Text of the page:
You Know Your Fingerboard is Too Wide When ...

March 30, 2021, 6:28 PM · This is a hopeless question really, since things are so standardized. Still, I'll take the shot in the dark just in case any experienced players or makers out there have run into a metric on this issue.

Replies (9)

Edited: March 30, 2021, 7:05 PM · When you use it as an excuse for your technical problems and complain online, seeking reasons to finance violin maintenance to present to your guardians. kidding obviously
March 30, 2021, 7:24 PM · When your violin is mistaken for a fretless guitar.
March 30, 2021, 8:37 PM · Lord Lucan pops his head up over your g string....
April 14, 2021, 4:17 PM · ..when as a violist you try a violin?
April 14, 2021, 4:29 PM · I'm sorry for this.
Edited: April 15, 2021, 11:38 AM · There are several ways a fingerboard can seem too wide.
1. It actually is a bit too wide - it does not take much a silly millimeter is enough to lead to discomfort and eventual hand or even neck crippling.
2. The width of the fingerboard may be within spec but if the neck cross section is too circular it can push the left thumb out too far and have the same effect on your hand (etc.) as excess fingerboard width. The cross section should be somewhat elliptical to avoid the bulge of a semicircle that hits the thumb.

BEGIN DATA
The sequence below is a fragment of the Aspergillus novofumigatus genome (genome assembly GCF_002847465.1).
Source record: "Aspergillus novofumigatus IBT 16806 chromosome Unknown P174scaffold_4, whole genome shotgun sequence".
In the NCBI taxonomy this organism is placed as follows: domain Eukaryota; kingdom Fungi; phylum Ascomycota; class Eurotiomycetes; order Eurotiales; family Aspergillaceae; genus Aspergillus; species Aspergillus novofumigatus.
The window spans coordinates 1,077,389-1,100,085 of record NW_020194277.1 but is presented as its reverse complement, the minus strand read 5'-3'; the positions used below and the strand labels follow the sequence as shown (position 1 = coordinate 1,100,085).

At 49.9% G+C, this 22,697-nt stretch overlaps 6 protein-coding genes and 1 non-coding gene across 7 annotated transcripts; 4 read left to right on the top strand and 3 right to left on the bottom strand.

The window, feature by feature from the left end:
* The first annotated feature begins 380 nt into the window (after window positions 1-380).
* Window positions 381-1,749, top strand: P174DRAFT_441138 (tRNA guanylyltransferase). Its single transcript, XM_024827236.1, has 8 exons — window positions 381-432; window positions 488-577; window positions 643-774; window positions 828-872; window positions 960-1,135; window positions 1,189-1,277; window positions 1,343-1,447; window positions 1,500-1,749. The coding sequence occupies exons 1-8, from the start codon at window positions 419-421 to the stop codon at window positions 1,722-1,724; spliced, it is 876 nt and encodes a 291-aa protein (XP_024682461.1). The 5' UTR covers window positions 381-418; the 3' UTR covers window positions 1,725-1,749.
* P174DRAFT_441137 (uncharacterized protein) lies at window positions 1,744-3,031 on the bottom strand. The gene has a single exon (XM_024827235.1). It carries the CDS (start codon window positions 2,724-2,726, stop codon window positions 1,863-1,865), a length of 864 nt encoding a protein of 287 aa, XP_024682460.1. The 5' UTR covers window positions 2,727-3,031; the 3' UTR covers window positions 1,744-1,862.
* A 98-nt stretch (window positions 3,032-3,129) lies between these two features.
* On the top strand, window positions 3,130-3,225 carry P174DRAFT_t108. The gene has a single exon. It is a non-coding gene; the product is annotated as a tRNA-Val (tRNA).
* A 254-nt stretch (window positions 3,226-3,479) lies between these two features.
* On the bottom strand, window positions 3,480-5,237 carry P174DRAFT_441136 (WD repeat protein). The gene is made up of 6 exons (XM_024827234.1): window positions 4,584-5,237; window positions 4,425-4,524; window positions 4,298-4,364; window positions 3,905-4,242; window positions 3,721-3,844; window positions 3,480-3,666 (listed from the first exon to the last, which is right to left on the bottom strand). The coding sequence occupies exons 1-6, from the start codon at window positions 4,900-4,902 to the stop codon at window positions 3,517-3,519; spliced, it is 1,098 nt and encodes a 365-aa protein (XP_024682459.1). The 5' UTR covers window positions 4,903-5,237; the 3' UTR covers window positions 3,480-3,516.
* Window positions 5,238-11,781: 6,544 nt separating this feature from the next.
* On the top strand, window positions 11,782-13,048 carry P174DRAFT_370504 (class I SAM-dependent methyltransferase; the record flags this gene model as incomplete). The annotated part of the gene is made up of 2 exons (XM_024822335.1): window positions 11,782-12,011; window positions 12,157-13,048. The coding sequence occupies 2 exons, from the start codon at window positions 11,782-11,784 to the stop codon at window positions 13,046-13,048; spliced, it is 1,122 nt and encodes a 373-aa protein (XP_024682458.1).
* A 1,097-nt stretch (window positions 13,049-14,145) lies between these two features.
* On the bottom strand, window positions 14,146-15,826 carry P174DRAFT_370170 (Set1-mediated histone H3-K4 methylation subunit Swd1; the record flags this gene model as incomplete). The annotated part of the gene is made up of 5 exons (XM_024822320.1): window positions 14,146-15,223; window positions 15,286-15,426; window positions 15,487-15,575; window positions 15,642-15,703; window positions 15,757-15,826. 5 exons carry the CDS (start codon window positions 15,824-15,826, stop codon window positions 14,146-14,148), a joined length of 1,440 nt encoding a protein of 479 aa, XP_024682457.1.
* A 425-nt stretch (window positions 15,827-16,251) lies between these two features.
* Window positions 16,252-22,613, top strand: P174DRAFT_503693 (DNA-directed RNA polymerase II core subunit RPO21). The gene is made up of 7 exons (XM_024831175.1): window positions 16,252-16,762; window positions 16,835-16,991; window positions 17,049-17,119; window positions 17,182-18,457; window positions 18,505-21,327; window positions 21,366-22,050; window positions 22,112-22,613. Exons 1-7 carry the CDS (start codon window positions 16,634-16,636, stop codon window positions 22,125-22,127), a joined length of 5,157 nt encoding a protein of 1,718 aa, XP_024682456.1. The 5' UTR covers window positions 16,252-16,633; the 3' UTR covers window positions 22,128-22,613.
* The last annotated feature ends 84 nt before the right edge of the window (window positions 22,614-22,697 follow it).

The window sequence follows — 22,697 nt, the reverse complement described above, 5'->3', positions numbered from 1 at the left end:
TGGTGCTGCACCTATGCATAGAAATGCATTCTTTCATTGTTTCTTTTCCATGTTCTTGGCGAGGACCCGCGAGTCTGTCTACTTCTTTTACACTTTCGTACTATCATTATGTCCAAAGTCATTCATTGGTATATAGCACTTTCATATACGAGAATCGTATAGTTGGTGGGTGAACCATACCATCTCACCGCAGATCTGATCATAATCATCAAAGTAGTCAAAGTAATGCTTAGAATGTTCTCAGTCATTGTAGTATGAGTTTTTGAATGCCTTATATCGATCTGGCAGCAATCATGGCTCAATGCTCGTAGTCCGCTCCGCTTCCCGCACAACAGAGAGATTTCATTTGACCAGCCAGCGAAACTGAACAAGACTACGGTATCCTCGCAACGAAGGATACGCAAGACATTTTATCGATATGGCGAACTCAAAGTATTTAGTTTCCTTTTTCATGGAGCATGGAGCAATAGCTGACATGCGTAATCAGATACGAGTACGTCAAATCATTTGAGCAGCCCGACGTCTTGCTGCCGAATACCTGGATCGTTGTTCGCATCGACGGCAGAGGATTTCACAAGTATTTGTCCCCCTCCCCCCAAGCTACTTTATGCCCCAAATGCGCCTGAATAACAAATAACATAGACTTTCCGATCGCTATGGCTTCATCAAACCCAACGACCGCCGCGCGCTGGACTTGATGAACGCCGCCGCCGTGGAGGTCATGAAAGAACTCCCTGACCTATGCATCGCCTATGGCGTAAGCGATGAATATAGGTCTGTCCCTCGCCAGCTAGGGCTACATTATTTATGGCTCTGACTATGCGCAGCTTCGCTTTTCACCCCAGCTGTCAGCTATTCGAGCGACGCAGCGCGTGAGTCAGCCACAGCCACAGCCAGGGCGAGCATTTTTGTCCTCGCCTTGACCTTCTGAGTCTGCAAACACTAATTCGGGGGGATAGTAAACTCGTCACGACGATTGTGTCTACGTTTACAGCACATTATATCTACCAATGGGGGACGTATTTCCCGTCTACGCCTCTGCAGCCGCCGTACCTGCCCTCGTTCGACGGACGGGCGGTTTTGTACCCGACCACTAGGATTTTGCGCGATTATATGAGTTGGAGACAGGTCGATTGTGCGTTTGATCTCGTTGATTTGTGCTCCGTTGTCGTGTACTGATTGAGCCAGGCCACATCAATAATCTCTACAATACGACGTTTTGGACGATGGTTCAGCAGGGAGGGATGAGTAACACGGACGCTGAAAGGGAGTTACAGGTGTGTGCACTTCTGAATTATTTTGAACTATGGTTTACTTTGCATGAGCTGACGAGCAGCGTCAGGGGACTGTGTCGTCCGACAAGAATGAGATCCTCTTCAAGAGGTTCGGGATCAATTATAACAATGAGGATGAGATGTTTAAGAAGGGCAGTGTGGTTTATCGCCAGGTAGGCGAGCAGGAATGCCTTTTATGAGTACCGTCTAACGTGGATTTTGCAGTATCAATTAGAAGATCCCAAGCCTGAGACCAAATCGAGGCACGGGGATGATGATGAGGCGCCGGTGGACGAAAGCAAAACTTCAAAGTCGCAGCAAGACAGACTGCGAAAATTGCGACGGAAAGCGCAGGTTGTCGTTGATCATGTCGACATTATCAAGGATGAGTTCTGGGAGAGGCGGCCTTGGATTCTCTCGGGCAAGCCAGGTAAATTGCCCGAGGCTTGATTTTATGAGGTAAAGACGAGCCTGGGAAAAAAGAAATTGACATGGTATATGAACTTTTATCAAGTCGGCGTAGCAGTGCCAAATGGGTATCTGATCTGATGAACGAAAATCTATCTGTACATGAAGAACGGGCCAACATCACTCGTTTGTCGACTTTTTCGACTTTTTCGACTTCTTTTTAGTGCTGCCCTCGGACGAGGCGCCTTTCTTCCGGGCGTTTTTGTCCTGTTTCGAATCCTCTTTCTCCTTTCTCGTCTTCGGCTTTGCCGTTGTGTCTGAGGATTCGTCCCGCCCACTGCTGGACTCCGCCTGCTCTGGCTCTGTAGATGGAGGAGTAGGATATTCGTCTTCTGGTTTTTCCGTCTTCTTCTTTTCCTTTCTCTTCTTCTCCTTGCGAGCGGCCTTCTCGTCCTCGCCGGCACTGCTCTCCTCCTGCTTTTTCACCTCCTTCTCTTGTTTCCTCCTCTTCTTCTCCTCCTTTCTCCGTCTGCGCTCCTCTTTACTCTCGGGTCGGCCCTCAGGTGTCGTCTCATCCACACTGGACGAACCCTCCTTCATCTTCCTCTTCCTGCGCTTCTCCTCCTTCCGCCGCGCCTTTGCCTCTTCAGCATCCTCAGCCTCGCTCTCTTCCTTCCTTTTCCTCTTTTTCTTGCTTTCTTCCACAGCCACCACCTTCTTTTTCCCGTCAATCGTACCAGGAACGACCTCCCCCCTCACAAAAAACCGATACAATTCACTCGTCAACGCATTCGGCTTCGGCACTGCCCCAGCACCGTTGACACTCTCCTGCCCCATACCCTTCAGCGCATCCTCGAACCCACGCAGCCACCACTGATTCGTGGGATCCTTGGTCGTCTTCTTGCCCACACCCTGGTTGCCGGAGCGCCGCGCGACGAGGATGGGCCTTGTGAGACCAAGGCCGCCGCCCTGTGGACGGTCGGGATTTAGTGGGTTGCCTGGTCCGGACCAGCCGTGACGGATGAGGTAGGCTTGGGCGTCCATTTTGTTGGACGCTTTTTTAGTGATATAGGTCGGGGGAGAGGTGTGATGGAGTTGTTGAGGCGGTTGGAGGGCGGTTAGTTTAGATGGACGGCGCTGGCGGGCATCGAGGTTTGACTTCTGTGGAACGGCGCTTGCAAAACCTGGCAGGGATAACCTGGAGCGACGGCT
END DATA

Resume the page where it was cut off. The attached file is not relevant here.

3. If a viola maker has scaled a viola as an over-sized violin, the neck and fingerboard may be too wide - especially for a BIG viola!

April 15, 2021, 9:27 AM · Mike - it's all good. AND thank you for bumping the thread, leading to Andrew's response.

Andrew - Thanks for your reply. Would you say the issue is primarily the thumb, or is the discomfort of an overly wide fingerboard also a matter of finger tension or additional forearm rotation when reaching for the G string?

Edited: April 15, 2021, 11:50 AM · Andres I added a bit to my entry. All fingers, wrist, arm, shoulder and neck can all be affected depending on what is causing the problem. It's really only in the lower positions that this is an issue. The physical condition of the player is also a factor and one that can also affect playing on the lower strings in high positions.

I know as I get older I have problems that are related to this issue that I did not have when I was younger - especially with viola playing. It is one of the reasons I recommend older starters consider cello!

One of my violins and one of my violas both had fingerboards that where a bit too wide and I had them slimmed when I was in my late 70s at the recommendation of my luthier. Nothing more to do to them now - in my mid 80s - from now on it's all on me!

Edited: April 15, 2021, 1:11 PM · If it takes you more than 5 minutes to walk from one side to the other, that's a pretty good sign.

The main issue with wide boards is double stops. Then it's the awkward feeling of your thumb being pushed out so far, and your fingers being out of line with it.

For years in high school I had to play on an orchestra style bass with a neck that was about 1.5 times wider than it ought to be... That was a real pain to play, and my hands are large.

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